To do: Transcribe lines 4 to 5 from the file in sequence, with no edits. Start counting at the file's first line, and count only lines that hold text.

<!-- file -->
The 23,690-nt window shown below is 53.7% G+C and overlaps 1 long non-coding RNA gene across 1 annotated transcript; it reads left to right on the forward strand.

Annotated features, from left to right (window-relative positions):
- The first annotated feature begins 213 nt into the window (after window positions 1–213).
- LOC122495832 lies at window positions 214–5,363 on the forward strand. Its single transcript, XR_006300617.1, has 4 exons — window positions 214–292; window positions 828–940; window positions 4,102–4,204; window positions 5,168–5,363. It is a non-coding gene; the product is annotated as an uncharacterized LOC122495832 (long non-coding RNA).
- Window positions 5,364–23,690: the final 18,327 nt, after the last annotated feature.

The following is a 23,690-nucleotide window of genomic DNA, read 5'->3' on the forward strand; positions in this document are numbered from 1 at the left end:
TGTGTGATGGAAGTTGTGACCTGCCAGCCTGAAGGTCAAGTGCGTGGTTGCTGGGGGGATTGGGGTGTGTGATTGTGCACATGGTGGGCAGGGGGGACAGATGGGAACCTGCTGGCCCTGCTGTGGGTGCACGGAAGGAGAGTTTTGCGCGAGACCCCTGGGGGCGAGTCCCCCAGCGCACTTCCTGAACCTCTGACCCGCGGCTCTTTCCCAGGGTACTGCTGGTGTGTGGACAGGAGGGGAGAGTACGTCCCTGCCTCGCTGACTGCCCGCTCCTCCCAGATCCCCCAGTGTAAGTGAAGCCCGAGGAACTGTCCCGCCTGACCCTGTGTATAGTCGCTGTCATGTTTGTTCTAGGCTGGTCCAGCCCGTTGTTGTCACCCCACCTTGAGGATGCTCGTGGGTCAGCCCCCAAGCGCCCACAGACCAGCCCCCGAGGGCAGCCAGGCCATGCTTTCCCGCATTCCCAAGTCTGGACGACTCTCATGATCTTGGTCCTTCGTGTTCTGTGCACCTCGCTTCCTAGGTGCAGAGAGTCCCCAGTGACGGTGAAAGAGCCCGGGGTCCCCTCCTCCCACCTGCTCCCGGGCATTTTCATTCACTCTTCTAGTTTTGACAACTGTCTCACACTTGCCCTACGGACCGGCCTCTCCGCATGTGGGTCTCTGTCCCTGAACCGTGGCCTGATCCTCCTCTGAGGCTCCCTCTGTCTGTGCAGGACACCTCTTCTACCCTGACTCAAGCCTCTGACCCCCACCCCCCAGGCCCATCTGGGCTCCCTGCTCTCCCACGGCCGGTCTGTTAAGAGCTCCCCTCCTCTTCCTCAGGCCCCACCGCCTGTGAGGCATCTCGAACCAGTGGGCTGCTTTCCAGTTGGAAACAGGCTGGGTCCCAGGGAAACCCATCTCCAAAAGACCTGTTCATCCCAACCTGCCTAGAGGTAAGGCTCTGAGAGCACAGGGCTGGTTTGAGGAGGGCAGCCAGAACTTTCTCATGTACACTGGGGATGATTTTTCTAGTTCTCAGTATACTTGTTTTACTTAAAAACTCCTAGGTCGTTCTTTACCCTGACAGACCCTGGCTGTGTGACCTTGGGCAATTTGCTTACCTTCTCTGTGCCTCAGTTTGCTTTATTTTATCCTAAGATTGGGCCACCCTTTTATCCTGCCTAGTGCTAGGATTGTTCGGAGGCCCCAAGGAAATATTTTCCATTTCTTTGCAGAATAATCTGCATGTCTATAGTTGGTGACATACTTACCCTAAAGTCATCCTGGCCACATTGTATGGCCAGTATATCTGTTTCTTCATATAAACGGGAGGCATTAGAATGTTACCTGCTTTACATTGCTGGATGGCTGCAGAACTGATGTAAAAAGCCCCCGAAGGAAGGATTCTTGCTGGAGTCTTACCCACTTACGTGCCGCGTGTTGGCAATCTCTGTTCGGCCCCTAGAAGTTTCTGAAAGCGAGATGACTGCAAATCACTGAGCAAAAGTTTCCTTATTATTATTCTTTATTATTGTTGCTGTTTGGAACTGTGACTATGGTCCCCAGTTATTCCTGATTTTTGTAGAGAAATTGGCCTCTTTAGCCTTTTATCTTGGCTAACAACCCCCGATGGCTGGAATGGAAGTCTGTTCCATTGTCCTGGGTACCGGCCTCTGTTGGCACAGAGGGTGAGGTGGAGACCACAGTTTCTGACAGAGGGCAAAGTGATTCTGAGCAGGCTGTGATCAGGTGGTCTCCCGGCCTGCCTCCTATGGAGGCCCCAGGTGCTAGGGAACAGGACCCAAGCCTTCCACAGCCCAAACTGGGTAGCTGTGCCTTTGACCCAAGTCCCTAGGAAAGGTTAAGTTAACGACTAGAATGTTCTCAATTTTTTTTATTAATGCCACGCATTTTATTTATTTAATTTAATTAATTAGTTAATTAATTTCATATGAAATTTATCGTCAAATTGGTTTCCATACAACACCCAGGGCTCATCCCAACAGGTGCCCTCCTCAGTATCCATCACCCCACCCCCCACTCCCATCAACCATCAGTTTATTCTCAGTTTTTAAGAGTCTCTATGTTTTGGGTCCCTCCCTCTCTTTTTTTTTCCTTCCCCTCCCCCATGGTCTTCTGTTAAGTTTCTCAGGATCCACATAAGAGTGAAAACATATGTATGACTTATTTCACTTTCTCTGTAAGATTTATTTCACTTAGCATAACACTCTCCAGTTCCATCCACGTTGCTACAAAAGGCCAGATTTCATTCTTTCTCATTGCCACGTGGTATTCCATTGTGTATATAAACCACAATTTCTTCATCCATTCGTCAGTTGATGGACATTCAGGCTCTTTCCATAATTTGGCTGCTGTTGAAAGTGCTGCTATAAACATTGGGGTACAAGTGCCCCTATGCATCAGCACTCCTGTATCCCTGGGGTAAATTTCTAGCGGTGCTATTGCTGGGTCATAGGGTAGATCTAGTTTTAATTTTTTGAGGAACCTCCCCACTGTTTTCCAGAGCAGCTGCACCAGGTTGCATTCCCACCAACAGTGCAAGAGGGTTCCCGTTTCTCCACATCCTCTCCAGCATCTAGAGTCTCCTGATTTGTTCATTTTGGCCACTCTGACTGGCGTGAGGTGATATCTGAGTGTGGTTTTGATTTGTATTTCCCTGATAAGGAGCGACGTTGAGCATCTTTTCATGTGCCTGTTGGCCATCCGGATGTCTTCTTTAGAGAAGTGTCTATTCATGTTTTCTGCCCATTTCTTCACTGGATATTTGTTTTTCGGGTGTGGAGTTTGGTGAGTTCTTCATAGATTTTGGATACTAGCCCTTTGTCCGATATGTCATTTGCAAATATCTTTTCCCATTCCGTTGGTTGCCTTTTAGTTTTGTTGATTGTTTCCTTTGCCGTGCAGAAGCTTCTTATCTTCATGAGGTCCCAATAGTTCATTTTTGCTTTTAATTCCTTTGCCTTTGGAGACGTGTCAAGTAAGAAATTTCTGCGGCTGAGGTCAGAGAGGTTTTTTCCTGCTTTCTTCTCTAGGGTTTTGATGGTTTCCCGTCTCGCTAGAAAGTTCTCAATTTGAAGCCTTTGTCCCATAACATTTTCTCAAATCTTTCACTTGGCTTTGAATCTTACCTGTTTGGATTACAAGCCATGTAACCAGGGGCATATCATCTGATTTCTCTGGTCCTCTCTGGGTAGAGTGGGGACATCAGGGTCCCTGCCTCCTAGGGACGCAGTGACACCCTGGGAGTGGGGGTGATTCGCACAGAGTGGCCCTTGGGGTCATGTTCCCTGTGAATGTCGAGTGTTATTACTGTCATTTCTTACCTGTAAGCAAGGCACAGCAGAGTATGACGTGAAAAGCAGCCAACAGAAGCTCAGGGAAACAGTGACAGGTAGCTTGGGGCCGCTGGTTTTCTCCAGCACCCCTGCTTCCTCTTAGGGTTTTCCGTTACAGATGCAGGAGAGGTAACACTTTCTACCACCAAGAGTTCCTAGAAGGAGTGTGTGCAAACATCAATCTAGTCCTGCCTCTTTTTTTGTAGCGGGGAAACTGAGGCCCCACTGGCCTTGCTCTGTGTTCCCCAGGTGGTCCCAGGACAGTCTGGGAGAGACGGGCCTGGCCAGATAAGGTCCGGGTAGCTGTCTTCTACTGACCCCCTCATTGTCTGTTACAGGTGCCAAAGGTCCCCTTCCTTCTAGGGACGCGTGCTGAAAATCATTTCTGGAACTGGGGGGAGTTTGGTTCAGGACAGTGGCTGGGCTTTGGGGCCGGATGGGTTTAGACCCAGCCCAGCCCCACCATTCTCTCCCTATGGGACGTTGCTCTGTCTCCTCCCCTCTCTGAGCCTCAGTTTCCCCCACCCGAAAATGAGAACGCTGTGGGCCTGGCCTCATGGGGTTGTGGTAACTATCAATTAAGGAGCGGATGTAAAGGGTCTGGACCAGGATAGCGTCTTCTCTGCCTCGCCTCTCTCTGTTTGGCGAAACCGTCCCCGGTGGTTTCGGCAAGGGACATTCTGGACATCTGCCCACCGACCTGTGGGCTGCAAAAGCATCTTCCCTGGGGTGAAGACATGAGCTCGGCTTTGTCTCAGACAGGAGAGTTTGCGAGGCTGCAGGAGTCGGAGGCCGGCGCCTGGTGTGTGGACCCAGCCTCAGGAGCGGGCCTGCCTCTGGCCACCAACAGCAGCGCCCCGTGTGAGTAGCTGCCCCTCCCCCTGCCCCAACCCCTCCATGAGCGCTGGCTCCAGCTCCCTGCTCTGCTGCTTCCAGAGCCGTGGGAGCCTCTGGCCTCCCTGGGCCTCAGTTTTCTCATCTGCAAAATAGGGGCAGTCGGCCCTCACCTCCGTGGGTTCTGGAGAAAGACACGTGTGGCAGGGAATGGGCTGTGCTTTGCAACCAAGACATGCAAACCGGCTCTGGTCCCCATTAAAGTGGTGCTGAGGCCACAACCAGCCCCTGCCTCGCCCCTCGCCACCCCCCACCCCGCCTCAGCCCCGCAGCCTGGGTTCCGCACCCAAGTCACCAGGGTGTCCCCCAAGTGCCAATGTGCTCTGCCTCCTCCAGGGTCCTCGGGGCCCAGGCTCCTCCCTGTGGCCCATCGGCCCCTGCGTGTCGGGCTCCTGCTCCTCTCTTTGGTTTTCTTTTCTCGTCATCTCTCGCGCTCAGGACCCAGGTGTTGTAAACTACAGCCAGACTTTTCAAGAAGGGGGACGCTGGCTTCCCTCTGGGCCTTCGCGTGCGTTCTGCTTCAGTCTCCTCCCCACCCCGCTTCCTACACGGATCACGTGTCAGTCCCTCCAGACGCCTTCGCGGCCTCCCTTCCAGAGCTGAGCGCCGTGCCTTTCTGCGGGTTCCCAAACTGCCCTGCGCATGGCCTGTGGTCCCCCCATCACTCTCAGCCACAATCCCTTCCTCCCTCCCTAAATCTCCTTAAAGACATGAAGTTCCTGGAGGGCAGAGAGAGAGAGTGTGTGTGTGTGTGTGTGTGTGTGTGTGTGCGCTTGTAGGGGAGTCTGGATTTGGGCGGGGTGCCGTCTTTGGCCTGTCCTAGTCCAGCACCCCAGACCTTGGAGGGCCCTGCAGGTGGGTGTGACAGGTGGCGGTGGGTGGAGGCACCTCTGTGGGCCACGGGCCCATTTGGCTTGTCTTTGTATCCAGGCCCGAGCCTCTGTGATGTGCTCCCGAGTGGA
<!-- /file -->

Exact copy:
- LOC122495832 lies at window positions 214–5,363 on the forward strand. Its single transcript, XR_006300617.1, has 4 exons — window positions 214–292; window positions 828–940; window positions 4,102–4,204; window positions 5,168–5,363. It is a non-coding gene; the product is annotated as an uncharacterized LOC122495832 (long non-coding RNA).
- Window positions 5,364–23,690: the final 18,327 nt, after the last annotated feature.